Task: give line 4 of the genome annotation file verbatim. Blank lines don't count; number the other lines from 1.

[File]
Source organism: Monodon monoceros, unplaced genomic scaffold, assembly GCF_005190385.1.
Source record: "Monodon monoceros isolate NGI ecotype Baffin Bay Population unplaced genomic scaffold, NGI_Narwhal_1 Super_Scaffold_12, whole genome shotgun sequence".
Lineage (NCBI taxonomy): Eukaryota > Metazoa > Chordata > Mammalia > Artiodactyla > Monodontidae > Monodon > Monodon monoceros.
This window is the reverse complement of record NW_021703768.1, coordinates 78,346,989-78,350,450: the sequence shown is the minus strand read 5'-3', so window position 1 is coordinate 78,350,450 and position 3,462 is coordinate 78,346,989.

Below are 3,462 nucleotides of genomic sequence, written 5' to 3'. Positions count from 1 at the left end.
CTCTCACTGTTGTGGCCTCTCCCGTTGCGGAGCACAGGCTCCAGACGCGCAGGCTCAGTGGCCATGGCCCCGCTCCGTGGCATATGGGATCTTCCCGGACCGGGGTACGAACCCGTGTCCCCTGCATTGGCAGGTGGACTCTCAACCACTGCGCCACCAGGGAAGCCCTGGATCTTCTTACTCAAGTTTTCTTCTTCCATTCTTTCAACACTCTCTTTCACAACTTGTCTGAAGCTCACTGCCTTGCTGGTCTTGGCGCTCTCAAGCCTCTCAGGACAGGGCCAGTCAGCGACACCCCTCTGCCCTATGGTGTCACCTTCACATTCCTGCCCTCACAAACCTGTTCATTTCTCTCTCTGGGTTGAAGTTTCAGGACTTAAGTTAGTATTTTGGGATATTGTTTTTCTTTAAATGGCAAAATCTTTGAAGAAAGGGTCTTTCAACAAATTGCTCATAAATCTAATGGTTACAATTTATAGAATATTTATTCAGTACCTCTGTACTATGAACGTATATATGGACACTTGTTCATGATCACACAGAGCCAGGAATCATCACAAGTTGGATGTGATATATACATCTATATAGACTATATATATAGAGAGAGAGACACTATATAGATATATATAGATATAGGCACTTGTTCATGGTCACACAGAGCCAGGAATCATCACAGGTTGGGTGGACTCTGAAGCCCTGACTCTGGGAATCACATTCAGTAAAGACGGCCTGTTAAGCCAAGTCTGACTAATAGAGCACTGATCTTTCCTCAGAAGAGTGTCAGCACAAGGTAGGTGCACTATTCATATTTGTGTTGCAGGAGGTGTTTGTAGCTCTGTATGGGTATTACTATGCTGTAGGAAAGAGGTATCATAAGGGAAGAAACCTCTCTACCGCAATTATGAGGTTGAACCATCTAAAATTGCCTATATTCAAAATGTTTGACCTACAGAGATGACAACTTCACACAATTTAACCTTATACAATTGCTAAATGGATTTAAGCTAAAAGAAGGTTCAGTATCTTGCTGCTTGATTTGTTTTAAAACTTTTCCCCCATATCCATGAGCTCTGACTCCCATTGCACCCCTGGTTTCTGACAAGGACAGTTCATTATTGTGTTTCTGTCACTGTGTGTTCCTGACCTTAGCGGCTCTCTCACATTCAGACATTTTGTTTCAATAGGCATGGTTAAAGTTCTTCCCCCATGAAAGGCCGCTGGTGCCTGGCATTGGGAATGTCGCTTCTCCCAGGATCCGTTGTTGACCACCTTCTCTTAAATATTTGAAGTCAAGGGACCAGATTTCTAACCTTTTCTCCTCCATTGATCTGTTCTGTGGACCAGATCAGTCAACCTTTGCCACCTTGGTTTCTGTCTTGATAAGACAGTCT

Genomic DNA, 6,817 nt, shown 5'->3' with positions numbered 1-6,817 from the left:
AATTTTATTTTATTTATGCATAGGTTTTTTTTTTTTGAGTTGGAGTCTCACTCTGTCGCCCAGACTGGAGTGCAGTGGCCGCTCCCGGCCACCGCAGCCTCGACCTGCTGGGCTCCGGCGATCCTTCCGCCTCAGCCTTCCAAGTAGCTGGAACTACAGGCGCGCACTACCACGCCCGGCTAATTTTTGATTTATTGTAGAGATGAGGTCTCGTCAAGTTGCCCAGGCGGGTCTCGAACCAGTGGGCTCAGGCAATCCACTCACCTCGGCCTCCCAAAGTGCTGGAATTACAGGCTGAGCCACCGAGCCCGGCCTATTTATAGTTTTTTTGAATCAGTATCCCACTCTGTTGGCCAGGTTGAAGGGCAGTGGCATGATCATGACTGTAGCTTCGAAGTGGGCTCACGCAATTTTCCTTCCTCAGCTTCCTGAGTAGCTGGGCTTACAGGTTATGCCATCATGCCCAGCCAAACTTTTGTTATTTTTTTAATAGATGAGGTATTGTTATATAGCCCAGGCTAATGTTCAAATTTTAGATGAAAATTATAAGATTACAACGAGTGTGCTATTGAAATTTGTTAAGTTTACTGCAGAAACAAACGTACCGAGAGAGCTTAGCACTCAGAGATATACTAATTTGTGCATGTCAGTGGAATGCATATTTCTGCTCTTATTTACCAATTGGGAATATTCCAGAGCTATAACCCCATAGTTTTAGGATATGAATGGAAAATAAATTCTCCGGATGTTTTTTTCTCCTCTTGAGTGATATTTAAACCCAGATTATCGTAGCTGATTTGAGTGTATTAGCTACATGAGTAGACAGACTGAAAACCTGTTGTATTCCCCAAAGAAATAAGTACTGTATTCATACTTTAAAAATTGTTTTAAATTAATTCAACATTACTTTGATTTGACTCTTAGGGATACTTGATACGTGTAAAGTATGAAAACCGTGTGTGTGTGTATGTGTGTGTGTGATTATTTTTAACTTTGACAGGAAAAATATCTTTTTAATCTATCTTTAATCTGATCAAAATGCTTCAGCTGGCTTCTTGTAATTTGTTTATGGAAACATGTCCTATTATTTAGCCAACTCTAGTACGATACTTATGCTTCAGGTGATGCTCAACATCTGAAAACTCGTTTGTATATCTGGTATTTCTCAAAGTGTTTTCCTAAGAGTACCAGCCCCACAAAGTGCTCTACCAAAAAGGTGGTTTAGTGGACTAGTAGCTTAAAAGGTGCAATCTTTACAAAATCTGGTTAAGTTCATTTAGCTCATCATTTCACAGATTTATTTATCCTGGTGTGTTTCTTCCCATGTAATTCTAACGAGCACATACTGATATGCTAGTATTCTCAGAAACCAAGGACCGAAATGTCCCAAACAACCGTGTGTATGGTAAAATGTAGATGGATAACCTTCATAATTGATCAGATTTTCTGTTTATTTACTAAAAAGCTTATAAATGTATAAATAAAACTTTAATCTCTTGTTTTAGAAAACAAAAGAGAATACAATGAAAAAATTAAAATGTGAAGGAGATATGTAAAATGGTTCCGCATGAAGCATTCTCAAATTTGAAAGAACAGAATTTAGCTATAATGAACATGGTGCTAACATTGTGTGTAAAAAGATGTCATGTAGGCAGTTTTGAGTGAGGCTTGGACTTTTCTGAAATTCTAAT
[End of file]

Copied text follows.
This window is the reverse complement of record NW_021703768.1, coordinates 78,346,989-78,350,450: the sequence shown is the minus strand read 5'-3', so window position 1 is coordinate 78,350,450 and position 3,462 is coordinate 78,346,989.